GPs are being urged to cut the unnecessary use of blood test tubes after manufacturers warned of shortages in the coming weeks. NHS England (NHSE) has been told that soaring demand due to increased blood testing for covid cases, and increased demand from working through a backlog of blood tests required for routine care, coupled with ‘UK border challenges’ had hit production and supply chains.
NHSE guidance says that GPs should ‘reduce non-essential (non-clinically urgent) testing’, such as vitamin D testing, routine wellness screening (for instance, cholesterols and diabetes screen in well people), allergy testing, routine infertility with the exception of patients over 35 years of age.
We are awaiting further guidance with regard to having to delay routine testing as part of the clinical targets that GP surgeries have to meet for their patients, for instance, diabetes and cholesterol checks, kidney blood tests. This is important given that we must continue to provide ongoing care to our patients whilst also trying to tackle a huge backlog of care built up through the pandemic.
UPDATE: August 26th, 2021
We have been informed by the NHS that all primary care and community testing must be halted until September 17th, 2021, except for clinically urgent testing. Examples of clinically urgent testing include:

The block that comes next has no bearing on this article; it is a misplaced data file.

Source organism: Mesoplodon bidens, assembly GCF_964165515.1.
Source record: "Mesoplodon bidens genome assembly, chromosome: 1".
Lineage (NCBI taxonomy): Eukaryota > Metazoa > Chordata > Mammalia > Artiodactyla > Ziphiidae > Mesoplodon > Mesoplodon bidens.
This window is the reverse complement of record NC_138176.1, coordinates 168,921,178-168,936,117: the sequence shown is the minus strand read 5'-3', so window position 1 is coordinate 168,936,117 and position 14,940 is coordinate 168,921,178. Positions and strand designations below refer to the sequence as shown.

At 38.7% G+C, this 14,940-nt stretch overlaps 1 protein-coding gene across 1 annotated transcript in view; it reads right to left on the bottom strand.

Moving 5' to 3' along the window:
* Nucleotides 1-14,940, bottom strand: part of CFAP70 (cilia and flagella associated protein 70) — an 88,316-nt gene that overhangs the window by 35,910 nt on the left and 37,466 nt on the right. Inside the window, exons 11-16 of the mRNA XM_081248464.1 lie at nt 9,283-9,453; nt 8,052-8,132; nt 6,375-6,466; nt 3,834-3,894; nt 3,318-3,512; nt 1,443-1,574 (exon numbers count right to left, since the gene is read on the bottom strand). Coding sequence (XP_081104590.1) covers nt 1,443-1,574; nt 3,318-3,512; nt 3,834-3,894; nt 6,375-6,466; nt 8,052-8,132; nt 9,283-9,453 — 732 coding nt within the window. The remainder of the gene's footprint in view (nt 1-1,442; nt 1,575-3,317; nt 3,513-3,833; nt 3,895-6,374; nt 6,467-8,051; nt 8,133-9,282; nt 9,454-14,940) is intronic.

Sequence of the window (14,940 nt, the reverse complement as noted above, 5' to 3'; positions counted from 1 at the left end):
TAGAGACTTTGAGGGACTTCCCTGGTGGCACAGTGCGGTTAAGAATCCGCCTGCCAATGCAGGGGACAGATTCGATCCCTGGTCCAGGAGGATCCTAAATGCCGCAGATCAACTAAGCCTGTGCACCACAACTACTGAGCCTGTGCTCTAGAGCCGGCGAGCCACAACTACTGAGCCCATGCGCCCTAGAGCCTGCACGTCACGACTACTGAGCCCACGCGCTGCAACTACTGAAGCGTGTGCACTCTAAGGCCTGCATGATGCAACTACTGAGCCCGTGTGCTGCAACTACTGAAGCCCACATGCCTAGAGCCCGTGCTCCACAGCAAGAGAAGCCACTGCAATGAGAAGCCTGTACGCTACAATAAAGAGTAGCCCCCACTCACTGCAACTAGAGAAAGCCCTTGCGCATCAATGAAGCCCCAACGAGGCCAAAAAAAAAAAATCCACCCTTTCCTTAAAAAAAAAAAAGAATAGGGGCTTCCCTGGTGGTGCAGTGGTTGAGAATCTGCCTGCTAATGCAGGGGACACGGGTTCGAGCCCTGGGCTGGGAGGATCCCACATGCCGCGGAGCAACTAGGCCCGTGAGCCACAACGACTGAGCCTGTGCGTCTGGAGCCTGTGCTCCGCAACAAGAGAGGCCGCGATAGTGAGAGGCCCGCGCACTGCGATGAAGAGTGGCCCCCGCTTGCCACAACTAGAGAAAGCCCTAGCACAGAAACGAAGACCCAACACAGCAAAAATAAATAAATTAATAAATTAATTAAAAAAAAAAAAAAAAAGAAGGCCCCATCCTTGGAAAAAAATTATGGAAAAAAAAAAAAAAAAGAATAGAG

- Bloods that are required to facilitate a two week wait (suspected cancer) referral
- Bloods that are extremely overdue and/or essential for safe prescribing of medication or monitoring of condition
- Bloods that if taken could avoid a hospital admission or prevent an onward referral
- Those with suspected sepsis or conditions with a risk of death or disability
If you are in one of the above categories, please speak with those who have cancelled your appointment to get your appointment reinstated. If this is not possible, you are advised to rebook when appointments reopen.
We kindly ask that patients do not contact us about this situation as we have no control over blood bottle supply or blood test appointments so there is absolutely nothing we can do about it.
More information can be found on this government supply disruption alert .